“Stuff it”, she said…

“Stuff the bread with my peppers”, said Marian.

After weeks of oven-drying an abundant tomato crop, Marian has switched over to making Spanish-style pimientos from what looks like an endless supply of East End peppers. We eat most of her production, and freeze the rest.  Often, we enjoy an “eating local” aperitif consisting of a glass of East End wine, accompanied by Marian’s locally grown peppers, tomatoes, some local North Fork goat cheese, and my home-made bread. No, I haven’t developed a source of locally produced flour. When I do, I’ll let you know.

Artisan bread is easy, quick, and delicious

I’m no artisan, but I can follow a simple recipe, which you can find at the end of this post. Mix up the dough, and you can store it in the ‘fridge for a week or more, taking out enough to bake up something fresh for dinner. Usually I take a cast iron skillet, coat the bottom with a bit of olive oil, and spread out a layer of dough to cover the skillet’s bottom. I brush some olive oil on top of the dough disk, sprinkle on some sea salt, and pop it into a 450 degree oven for about 15 minutes. Then out pops what amounts to focaccia.

So I stuffed it

I took some of Marian’s dried tomatoes and Spanish-style peppers, and placed them in the middle of the dough disk, along with some crumbled fresh goat cheese. The tomatoes and peppers spend the day in some first-rate olive oil, and some of that oil went right in to the mix.  Then I folded the sides of the disk over, and flipped the ends up to form a stuffed loaf.  In went the skillet, this time for 24 minutes. When the timer sounded, I removed the bread and placed it on a cooling rack for about 10 minutes.  OK, time to try it.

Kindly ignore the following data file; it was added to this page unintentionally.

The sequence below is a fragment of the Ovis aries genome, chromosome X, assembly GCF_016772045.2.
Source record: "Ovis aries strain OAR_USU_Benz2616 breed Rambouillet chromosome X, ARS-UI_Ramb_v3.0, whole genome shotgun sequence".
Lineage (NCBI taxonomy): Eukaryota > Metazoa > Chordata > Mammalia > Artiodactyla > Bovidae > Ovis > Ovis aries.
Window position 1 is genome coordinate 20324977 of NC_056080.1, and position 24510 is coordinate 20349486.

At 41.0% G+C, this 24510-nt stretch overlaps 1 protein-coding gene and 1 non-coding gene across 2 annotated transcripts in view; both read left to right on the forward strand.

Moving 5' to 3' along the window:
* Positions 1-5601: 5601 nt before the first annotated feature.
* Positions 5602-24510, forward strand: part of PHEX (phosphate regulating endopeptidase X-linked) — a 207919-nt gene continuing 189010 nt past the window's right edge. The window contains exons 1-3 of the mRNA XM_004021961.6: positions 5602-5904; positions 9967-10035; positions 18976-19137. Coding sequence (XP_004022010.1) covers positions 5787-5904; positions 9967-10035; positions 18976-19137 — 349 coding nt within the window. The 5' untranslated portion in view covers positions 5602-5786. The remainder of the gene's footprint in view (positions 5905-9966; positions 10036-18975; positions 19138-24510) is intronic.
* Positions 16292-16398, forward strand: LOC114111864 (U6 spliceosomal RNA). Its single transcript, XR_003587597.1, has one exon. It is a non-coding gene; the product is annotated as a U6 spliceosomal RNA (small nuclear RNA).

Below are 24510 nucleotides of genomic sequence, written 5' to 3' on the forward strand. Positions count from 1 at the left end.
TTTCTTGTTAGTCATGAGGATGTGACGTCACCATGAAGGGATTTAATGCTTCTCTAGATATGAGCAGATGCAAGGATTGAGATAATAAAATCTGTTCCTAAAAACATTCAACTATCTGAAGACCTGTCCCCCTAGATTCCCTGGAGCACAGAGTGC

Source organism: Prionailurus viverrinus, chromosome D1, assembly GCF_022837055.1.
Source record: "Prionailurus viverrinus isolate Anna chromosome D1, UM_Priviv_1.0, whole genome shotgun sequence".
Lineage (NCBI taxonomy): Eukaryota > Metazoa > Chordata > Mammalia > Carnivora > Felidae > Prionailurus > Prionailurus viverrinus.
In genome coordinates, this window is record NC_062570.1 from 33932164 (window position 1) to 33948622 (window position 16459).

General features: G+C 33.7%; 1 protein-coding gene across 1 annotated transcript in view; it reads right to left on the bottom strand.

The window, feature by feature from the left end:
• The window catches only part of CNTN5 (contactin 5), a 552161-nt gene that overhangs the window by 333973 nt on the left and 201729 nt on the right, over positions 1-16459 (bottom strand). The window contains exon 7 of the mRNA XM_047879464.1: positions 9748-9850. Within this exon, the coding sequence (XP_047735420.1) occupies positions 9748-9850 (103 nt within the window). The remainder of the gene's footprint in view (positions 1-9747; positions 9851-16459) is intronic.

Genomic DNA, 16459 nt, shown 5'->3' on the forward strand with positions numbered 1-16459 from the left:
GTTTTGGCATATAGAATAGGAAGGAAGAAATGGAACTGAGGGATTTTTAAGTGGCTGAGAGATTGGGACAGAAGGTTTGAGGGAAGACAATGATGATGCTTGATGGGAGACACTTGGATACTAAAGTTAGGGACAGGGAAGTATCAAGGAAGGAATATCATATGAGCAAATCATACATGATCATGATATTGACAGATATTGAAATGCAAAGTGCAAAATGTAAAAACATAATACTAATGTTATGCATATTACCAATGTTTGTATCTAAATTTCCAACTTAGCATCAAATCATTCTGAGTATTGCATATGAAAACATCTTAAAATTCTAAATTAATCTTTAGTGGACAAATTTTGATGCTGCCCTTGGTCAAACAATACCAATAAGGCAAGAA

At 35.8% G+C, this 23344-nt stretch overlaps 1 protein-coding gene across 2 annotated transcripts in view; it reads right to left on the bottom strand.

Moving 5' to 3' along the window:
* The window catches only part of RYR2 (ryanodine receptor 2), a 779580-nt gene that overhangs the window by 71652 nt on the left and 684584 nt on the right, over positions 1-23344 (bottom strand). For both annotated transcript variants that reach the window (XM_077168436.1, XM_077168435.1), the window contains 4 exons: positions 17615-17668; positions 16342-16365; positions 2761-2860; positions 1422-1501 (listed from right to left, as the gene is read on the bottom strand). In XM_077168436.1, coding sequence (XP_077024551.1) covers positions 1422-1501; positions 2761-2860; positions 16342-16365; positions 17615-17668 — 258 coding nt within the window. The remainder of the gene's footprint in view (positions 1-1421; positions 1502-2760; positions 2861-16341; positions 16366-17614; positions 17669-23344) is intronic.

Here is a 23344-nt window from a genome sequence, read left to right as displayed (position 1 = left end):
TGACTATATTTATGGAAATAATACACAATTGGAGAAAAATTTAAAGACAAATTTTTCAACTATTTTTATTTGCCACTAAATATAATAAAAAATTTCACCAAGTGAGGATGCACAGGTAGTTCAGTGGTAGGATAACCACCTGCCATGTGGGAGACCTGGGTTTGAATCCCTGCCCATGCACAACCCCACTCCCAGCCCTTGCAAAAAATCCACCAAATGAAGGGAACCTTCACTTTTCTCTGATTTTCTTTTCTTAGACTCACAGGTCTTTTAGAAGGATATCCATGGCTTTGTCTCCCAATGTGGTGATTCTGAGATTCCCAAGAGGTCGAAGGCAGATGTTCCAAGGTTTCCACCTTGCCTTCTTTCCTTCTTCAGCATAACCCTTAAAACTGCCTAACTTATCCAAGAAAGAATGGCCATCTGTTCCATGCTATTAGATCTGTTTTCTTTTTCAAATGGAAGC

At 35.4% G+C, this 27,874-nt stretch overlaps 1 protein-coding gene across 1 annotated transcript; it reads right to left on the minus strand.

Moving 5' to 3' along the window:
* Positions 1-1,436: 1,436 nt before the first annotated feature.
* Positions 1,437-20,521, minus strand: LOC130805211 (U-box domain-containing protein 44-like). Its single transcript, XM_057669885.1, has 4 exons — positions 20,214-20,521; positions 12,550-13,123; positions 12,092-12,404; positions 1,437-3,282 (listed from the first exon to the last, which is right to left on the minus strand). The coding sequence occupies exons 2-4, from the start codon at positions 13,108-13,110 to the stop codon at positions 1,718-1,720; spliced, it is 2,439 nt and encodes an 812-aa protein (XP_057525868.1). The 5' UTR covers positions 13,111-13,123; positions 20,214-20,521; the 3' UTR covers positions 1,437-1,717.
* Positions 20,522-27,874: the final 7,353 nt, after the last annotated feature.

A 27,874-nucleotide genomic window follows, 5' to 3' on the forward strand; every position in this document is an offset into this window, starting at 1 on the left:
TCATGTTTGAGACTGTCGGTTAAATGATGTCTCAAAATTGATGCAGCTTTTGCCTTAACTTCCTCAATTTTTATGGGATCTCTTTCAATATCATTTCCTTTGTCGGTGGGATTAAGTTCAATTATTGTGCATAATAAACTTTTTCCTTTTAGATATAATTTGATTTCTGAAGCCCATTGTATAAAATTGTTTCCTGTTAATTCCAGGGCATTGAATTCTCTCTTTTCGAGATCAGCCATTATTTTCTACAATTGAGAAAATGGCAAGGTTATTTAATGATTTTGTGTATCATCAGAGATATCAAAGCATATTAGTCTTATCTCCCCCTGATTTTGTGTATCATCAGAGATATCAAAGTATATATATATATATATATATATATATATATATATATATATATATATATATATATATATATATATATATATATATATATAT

Delish and demolished!

local artisinal stuffed breadYes, we demolished the loaf, leaving only a small end for another day. With a bit of advanced planning (making the dough) and a very little effort, you could make a loaf like the one I’ve described, when the spirit and your appetite moved you.

The Dough Recipe

This recipe comes from the book “200 Fast and Easy Artisan Breads: No-Knead, One Bowl ” by Judith Fertig, published in 2009 by Rose, Robert Inc. You can find it in the East Hampton library, and you can buy it online from Barnes and Noble.  I have halved the original recipe here, as this is an easy amount of dough to make and store.

  • 3 1/4 cups of unbleached all-purpose or bread flour
  • 1 1/2 tbsp of rapid-rise yeast
  • 1 1/2 tbsp kosher salt
  • 1 1/2 cups of warm water (I heat the water to about 125 F)

Place the dry ingredients in a large bowl, add the water, and combine, stirring 40 times. The dough will look like a sticky blob. Cover the bowl and leave it in a warm, breeze-free environment for 2 hours.  That’s it! No multiple rises, no punching it down, no kneading needed. After two hours, I divide the dough into two batches and put them in the ‘fridge. The dough is now ready to bake, and will last about one week. Pretty easy, I think.

Your Local Aperitif

Enjoy your aperitif, with some local produce, goat cheese, wine, and your own artisan bread. And as usual, enjoy your trip around town.

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